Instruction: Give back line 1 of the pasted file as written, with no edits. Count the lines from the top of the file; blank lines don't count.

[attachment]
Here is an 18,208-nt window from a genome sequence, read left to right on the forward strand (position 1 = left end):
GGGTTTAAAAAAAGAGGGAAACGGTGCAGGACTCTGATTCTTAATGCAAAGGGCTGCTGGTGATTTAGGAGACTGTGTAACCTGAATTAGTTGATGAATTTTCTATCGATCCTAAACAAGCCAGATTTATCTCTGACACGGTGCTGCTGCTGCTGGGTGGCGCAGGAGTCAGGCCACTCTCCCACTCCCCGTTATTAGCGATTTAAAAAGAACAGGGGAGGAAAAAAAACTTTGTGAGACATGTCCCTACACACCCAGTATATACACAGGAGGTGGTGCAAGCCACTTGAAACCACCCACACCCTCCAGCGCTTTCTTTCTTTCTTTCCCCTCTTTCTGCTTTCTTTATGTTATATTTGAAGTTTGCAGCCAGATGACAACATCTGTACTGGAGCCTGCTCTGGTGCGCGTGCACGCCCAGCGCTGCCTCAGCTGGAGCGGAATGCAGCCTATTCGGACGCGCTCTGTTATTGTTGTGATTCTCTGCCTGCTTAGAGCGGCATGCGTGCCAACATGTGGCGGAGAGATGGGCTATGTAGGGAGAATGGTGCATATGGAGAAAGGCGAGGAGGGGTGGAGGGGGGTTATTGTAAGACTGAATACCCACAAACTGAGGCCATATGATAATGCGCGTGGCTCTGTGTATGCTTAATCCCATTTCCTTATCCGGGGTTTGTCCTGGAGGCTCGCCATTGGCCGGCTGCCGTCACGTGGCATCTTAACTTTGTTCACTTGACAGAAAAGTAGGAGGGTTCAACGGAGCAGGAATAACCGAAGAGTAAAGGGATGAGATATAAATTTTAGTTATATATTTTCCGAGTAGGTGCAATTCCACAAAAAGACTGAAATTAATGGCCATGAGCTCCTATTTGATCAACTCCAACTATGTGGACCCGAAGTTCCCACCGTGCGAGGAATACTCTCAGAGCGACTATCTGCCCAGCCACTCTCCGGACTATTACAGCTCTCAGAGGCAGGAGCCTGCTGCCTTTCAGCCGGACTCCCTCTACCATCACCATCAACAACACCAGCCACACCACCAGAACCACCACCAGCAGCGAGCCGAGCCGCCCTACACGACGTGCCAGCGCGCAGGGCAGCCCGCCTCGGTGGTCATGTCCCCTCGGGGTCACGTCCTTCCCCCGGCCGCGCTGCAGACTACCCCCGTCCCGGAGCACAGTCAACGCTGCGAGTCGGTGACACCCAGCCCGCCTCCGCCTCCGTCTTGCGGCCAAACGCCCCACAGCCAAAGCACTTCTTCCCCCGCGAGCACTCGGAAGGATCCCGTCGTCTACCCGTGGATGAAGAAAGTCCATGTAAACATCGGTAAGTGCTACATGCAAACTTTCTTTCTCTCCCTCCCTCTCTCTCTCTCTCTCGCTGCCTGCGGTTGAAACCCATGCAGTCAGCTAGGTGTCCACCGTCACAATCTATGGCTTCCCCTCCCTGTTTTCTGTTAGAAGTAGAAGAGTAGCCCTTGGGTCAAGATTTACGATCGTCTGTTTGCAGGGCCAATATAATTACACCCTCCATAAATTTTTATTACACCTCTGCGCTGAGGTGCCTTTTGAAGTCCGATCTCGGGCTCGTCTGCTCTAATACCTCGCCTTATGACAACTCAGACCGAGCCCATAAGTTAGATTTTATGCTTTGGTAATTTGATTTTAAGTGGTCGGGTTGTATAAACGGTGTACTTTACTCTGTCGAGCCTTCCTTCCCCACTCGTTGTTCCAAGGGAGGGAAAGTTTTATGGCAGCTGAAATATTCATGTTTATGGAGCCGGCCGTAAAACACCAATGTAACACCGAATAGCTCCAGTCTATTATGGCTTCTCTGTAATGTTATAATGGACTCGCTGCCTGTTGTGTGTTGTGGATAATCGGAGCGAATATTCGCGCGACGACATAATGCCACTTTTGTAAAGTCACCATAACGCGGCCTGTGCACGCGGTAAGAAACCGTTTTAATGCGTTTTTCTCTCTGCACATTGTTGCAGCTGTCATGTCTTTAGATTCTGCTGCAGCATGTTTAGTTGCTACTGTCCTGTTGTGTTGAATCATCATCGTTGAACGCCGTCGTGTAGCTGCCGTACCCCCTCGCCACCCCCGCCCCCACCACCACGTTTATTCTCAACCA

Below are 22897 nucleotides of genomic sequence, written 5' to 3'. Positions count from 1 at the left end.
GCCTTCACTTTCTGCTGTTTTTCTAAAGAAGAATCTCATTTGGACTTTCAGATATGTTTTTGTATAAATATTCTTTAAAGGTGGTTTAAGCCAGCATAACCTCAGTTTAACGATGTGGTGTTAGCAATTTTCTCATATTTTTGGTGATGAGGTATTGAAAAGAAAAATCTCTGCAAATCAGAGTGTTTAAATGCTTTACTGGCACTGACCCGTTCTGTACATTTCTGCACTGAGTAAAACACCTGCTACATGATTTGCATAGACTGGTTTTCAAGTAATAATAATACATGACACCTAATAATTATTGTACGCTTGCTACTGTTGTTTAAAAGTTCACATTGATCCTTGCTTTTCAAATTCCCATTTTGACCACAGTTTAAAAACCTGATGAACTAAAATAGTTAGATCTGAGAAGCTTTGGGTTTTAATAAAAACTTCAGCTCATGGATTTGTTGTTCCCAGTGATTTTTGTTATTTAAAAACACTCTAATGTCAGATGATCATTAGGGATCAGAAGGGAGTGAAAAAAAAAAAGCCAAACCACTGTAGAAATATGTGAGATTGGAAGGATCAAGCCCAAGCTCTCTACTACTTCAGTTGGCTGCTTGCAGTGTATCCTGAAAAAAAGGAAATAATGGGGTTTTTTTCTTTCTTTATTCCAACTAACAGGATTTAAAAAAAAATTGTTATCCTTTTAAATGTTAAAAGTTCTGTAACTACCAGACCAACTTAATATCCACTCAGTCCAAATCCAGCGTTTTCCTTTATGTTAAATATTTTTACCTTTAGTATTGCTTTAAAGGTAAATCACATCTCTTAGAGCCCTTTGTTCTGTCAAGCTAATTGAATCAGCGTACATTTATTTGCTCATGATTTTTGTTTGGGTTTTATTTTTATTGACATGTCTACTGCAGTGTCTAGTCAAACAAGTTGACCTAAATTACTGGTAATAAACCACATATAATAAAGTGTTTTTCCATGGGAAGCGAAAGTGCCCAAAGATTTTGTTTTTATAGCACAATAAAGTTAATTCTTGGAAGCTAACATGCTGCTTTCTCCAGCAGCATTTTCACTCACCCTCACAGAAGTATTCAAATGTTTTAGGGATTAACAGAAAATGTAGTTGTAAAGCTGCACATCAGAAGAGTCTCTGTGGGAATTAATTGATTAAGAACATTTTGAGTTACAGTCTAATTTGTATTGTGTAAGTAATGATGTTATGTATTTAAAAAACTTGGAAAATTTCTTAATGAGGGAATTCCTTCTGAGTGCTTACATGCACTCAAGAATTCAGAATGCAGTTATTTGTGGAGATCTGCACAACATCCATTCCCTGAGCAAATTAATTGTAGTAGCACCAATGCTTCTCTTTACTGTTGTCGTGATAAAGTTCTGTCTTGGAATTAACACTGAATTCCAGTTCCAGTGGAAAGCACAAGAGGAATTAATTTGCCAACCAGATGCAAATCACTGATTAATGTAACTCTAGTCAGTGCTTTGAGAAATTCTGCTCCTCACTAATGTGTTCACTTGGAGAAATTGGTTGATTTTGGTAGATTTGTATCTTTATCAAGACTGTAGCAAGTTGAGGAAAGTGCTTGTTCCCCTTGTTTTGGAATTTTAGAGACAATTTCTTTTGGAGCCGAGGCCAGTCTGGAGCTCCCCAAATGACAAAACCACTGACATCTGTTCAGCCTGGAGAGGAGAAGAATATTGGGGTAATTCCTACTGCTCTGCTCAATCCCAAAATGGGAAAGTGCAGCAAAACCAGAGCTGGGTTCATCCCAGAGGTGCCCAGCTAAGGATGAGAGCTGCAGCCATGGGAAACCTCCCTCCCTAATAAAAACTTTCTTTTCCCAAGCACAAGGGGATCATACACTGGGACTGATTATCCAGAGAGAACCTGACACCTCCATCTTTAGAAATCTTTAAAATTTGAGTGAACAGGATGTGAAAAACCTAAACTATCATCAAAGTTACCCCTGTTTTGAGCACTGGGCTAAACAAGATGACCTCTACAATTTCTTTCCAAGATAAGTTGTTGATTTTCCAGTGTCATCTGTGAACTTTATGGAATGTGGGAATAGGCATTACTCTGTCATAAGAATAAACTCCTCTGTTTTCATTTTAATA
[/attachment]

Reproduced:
Here is an 18,208-nt window from a genome sequence, read left to right on the forward strand (position 1 = left end):